12. May the sled dog devoured a hearty, steaming serving of canned salmon and kibble stew Wednesday night in Birchwood, her first real meal since getting loose from her team six days earlier in the 41st Iditarod Trail Sled Dog Race. May, a strawberry blonde female, probably logged 300 to 400 miles in her homeward-bound trip across some of the most rugged country Alaska serves up, said Iditarod veteran Stan Smith, who is giving love, food and temporary shelter to May. "She traveled several times from Rohn to Nikolai, all the way up the Dalzell Gorge, up the Alaska Range to the other side, through Rainy Pass, across Shell Lake; she was spotted multiple times in Skwentna," Smith said. "So many reports of seeing her. They were all heading south. "It's an incredible journey." Smith, who raced in the 1993 and 1994 Iditarods, is friends with May's owner, Chugiak musher Jim Lanier. The dog was on loan to Jamaica musher Newton Marshall, and she got loose last Friday between Rohn and Nikolai when Marshall's team got tangled with another team, according to a post on Marshall's Facebook fan page. Lanier finished the Iditarod in 35th place shortly after noon Thursday. Race rules required Marshall to scratch in Nikolai for not having all of his dogs. May proceeded to run the anti-Iditarod, backtracking for miles and miles, from checkpoint to checkpoint, eating other teams' leftovers along the trail. "I'm still in utter amazement at how far she got," said Kaitlin Koch of Anchorage, one of three snowmachiners who captured the dog Wednesday evening on a trail that leads to Big Lake. By Tuesday, maybe earlier, May had been spotted in Skwentna, the second checkpoint in the 1,000-mile race from Willow to Nome. She kept moving south, down the Yentna River, toward Willow, toward trails she had run before. "She was absolutely running home," Smith said. Except she missed the turn to Willow, where the Iditarod began on Sunday, March 3. There's a maze of trails in the area, and May wound up on one that leads to Big Lake, where Koch, Matt Clark and Michael Hansmeyer encountered her. "We had just pulled over on the side of the trail and were talking about where we should go next," said Clark, 22. "About 100 yards away a dog was trotting down the trail. It was coming at a pretty slow pace and we were waiting to see if someone on a four-wheeler or snowmachine was with her." But the dog was alone. She was wearing her red harness, she had blood on her paws, and she was skinny, Clark and Koch said. They approached May on their sleds. "My boyfriend and my buddy were on their sleds, seeing if she'd follow them," Koch said. "I stopped my sled and got off and went to the ground and she came right up to me. She sat in my lap the entire trip back to Big Lake." The three drove to Hansmeyer's Horseshoe Lake cabin. They debated where the dog had come from. "We'd heard about a missing (Iditarod) dog, but we figured we were too far away," Clark said. "Kaitlin was like, 'That's that sled dog.' And we were like, 'There's no way, that sled dog's dead. A wolf would've got it.'" Once at Hansmeyer's cabin, the rescuers wrapped May in a blanket, offered her a little food and called Iditarod headquarters. May was sleepy, and Koch said she kept her hand on the dog's heart to make sure it kept beating as she dozed. About an hour later, Smith arrived to take May to Birchwood. "I grew up watching the Iditarod, my sister and me, and we loved it," Koch said. "We were just watching the finish the night before and hearing this story about a lost sled dog. "Then the next day you're actually saving the actual dog, it's so crazy." Smith said he spent days on his snowmachine searching for May. He stopped other snowmachiners to give them a description of May and a number to call if they spotted her. Lanier's wife, Iditarod veteran Anna Bondarenko, rode with Smith a couple of times. In a post on Marshall's Facebook page, Bondarenko said the Iditarod paid her way to McGrath, and from there she went to Nikolai and Rohn in search of the dog, who was spotted last weekend hanging around both checkpoints. Bondarenko kept missing the dog, according to Facebook updates. Early this week, Smith said, Bondarenko returned home to join the search as it moved closer to Willow. By Wednesday she had left for Nome so she could greet her husband at the finish line for his 16th career finish. Also early this week, May reached Skwentna, a place often considered the end of civilization for north-bound Iditarod Trail users. Once she got that far south, it's likely encountered at least 50 snowmachines a day as she continued south along the Yentna River, Smith said. On Wednesday morning, Myra Phillips, the caretaker at Joe and Norma Delia's Skwentna home, saw May. One of her dogs had wandered down to the Skwentna River, and when he came back, a skinny white dog with a red harness followed. "I tried coaxing her," Phillips said. "I slowly inched my way toward her, got probably within two feet of her, and she just bolted." Norma Delia worried about the dog's safety. "There's coyotes out there and there's wolves out there," she said. By Thursday, May had settled down at Smith's. "Today she's kinda lazy," Smith said. Though May didn't travel at race pace or help haul a sled and a musher, she covered a lot of ground -- "She did 50 miles yesterday," Smith said -- and she fended for herself. She did all those miles without booties as her internal compass pointed her ever south, toward home. She subsisted on kibble and scraps left by 65 Iditarod teams that had traveled the same route days earlier, only in the opposite direction. When she slept, she probably curled up in a snowbank or in straw used and left by other teams. "Everybody who has a dog has a tendency to think these sled dogs are poodles or something, and they're not," Smith said. "These are absolutely incredible athletes, and they have the internal drive of an athlete. "She knows, 'Well, I came from here, so let's go.' It just shows the determination of those guys." Read more here: http://www.adn.com/2013/03/14/2825548/the-long-journey-home-for-may.html#storylink=cpy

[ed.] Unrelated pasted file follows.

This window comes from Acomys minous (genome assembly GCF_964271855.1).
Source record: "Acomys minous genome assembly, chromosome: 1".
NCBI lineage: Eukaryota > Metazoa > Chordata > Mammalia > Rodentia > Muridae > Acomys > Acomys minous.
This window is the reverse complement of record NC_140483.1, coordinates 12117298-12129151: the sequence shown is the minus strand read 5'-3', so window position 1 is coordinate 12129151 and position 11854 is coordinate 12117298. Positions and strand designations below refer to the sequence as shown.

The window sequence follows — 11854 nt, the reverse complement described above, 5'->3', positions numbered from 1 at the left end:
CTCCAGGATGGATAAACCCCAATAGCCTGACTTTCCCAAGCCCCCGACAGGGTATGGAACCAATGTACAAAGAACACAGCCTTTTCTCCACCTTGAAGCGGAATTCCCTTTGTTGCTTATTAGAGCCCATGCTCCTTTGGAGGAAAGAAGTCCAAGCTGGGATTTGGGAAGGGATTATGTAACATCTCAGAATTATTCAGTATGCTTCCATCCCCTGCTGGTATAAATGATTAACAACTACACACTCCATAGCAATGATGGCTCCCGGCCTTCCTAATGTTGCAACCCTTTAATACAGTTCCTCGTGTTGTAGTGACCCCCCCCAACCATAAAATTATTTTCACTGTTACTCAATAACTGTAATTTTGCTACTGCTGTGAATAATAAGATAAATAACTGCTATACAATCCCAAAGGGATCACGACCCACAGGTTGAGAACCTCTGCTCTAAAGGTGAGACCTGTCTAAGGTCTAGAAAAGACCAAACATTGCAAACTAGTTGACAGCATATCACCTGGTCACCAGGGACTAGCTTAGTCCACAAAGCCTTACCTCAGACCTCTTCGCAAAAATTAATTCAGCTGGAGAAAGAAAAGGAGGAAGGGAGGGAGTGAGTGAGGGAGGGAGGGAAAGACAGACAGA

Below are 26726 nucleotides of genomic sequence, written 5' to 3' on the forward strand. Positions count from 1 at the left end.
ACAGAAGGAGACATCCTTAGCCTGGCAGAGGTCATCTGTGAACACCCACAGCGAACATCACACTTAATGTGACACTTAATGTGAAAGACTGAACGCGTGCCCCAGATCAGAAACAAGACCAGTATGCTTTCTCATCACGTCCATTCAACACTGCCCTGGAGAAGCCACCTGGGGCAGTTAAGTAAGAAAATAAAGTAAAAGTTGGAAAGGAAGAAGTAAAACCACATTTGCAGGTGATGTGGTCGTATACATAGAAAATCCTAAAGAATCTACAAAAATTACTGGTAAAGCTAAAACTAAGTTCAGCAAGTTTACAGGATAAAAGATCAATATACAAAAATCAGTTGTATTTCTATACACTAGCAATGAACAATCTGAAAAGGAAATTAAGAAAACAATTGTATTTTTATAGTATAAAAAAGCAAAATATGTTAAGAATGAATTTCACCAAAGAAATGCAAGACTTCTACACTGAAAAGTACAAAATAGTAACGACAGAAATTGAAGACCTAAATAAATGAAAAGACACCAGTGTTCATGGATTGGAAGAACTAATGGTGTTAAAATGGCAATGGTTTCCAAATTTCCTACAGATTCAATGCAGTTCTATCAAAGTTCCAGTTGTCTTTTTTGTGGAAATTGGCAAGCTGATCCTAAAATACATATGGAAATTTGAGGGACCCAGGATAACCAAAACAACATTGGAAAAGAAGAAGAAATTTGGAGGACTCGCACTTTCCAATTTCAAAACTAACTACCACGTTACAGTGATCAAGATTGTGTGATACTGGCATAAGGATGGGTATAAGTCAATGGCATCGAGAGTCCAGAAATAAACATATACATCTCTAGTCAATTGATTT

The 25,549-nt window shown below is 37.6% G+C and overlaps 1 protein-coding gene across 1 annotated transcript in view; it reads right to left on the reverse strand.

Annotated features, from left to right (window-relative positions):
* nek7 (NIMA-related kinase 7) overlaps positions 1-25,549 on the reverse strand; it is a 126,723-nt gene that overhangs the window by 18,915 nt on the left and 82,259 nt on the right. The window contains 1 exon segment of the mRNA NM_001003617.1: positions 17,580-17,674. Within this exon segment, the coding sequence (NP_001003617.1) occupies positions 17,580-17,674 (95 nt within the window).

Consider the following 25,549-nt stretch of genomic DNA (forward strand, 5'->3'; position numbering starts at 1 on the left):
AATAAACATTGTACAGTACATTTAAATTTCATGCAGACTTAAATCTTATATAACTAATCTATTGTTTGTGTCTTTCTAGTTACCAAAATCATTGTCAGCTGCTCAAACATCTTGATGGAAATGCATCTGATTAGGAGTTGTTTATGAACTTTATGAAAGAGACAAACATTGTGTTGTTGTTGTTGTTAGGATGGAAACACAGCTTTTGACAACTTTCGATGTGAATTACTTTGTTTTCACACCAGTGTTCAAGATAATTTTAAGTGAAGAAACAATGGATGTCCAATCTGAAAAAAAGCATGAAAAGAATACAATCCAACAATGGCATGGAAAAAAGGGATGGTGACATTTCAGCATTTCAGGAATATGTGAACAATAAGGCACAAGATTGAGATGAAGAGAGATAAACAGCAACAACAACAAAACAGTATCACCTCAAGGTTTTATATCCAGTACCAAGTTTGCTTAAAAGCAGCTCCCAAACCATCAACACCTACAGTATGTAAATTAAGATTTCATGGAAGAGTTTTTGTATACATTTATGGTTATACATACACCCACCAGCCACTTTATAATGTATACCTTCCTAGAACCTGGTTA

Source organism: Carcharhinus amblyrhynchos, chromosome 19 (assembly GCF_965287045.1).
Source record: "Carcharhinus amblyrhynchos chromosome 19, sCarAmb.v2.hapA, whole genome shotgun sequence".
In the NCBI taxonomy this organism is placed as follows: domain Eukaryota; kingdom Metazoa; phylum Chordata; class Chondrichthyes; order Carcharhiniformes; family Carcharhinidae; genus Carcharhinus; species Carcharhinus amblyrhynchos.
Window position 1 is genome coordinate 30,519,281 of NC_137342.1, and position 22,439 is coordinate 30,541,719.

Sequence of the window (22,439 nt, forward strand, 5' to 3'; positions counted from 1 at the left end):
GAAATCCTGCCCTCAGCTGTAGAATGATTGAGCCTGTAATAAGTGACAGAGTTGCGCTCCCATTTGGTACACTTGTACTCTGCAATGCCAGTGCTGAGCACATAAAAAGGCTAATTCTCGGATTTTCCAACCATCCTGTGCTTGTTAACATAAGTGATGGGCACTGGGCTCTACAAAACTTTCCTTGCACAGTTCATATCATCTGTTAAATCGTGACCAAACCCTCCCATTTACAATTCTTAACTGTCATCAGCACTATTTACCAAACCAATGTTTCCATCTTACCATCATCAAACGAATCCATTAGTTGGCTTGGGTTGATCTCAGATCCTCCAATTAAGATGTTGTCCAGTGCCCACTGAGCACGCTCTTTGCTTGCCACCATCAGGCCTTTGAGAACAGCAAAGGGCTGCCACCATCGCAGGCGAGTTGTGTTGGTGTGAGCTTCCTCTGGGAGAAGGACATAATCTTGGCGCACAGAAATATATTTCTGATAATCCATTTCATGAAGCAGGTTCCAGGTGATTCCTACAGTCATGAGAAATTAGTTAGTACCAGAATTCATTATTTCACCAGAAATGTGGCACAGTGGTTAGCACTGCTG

13. Well done to the Alfie and Maya for posting here. Not all of us who get our first puppy get them from a "reputable breeder" However these puppies are now here and the owners need to get help and information from people with experience or these pups may end up in the pound. I would encourage the OP to stick with this forum, and chat on the Husky thread.